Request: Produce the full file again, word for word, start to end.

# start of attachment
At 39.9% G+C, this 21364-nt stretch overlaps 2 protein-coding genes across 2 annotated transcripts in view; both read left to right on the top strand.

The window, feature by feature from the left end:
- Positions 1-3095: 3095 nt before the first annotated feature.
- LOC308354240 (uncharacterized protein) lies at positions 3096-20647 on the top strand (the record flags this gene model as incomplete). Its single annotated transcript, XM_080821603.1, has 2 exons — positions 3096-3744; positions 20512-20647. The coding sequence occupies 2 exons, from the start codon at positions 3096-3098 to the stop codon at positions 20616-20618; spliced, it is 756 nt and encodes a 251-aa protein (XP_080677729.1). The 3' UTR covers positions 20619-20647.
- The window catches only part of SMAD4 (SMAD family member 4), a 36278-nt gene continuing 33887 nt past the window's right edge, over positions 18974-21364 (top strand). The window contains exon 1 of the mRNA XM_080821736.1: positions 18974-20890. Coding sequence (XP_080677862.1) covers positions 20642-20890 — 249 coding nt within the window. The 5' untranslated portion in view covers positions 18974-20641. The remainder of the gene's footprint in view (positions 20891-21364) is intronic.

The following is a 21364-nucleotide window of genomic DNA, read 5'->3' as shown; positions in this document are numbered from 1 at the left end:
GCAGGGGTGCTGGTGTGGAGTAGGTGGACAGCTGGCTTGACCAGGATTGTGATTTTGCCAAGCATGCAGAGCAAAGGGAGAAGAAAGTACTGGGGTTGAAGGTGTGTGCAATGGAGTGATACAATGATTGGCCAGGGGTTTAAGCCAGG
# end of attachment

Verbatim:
At 39.9% G+C, this 21364-nt stretch overlaps 2 protein-coding genes across 2 annotated transcripts in view; both read left to right on the top strand.

The window, feature by feature from the left end:
- Positions 1-3095: 3095 nt before the first annotated feature.
- LOC308354240 (uncharacterized protein) lies at positions 3096-20647 on the top strand (the record flags this gene model as incomplete). Its single annotated transcript, XM_080821603.1, has 2 exons — positions 3096-3744; positions 20512-20647. The coding sequence occupies 2 exons, from the start codon at positions 3096-3098 to the stop codon at positions 20616-20618; spliced, it is 756 nt and encodes a 251-aa protein (XP_080677729.1). The 3' UTR covers positions 20619-20647.
- The window catches only part of SMAD4 (SMAD family member 4), a 36278-nt gene continuing 33887 nt past the window's right edge, over positions 18974-21364 (top strand). The window contains exon 1 of the mRNA XM_080821736.1: positions 18974-20890. Coding sequence (XP_080677862.1) covers positions 20642-20890 — 249 coding nt within the window. The 5' untranslated portion in view covers positions 18974-20641. The remainder of the gene's footprint in view (positions 20891-21364) is intronic.

The following is a 21364-nucleotide window of genomic DNA, read 5'->3' as shown; positions in this document are numbered from 1 at the left end:
GCAGGGGTGCTGGTGTGGAGTAGGTGGACAGCTGGCTTGACCAGGATTGTGATTTTGCCAAGCATGCAGAGCAAAGGGAGAAGAAAGTACTGGGGTTGAAGGTGTGTGCAATGGAGTGATACAATGATTGGCCAGGGGTTTAAGCCAGG